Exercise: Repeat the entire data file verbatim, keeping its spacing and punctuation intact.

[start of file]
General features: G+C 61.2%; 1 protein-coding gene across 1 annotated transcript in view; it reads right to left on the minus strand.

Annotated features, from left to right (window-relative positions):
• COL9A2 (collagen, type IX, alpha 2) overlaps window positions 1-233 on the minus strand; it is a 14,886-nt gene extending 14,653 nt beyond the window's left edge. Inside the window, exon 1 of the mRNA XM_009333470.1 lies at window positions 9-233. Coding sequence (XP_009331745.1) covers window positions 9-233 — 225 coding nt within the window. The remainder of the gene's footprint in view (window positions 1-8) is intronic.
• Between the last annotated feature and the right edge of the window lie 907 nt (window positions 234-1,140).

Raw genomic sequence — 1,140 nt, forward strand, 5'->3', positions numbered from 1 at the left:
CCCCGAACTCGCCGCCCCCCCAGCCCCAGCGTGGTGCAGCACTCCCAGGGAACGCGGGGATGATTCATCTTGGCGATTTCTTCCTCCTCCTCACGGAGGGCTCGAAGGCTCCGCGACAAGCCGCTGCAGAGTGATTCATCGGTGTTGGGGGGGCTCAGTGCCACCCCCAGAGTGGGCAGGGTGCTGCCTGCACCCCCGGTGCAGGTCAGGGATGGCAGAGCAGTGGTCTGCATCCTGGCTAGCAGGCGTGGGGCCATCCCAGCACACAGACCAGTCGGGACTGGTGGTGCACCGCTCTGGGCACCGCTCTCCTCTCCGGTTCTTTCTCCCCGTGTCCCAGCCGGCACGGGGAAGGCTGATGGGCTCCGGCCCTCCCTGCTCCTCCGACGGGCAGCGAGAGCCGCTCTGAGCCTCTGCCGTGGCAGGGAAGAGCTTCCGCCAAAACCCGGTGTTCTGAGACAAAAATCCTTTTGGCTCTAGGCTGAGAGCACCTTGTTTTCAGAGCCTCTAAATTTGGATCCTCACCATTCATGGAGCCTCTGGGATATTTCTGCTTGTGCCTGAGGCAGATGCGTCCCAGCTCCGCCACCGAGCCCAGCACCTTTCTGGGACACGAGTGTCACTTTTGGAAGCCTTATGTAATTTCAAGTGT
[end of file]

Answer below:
General features: G+C 61.2%; 1 protein-coding gene across 1 annotated transcript in view; it reads right to left on the minus strand.

Annotated features, from left to right (window-relative positions):
• COL9A2 (collagen, type IX, alpha 2) overlaps window positions 1-233 on the minus strand; it is a 14,886-nt gene extending 14,653 nt beyond the window's left edge. Inside the window, exon 1 of the mRNA XM_009333470.1 lies at window positions 9-233. Coding sequence (XP_009331745.1) covers window positions 9-233 — 225 coding nt within the window. The remainder of the gene's footprint in view (window positions 1-8) is intronic.
• Between the last annotated feature and the right edge of the window lie 907 nt (window positions 234-1,140).

Raw genomic sequence — 1,140 nt, forward strand, 5'->3', positions numbered from 1 at the left:
CCCCGAACTCGCCGCCCCCCCAGCCCCAGCGTGGTGCAGCACTCCCAGGGAACGCGGGGATGATTCATCTTGGCGATTTCTTCCTCCTCCTCACGGAGGGCTCGAAGGCTCCGCGACAAGCCGCTGCAGAGTGATTCATCGGTGTTGGGGGGGCTCAGTGCCACCCCCAGAGTGGGCAGGGTGCTGCCTGCACCCCCGGTGCAGGTCAGGGATGGCAGAGCAGTGGTCTGCATCCTGGCTAGCAGGCGTGGGGCCATCCCAGCACACAGACCAGTCGGGACTGGTGGTGCACCGCTCTGGGCACCGCTCTCCTCTCCGGTTCTTTCTCCCCGTGTCCCAGCCGGCACGGGGAAGGCTGATGGGCTCCGGCCCTCCCTGCTCCTCCGACGGGCAGCGAGAGCCGCTCTGAGCCTCTGCCGTGGCAGGGAAGAGCTTCCGCCAAAACCCGGTGTTCTGAGACAAAAATCCTTTTGGCTCTAGGCTGAGAGCACCTTGTTTTCAGAGCCTCTAAATTTGGATCCTCACCATTCATGGAGCCTCTGGGATATTTCTGCTTGTGCCTGAGGCAGATGCGTCCCAGCTCCGCCACCGAGCCCAGCACCTTTCTGGGACACGAGTGTCACTTTTGGAAGCCTTATGTAATTTCAAGTGT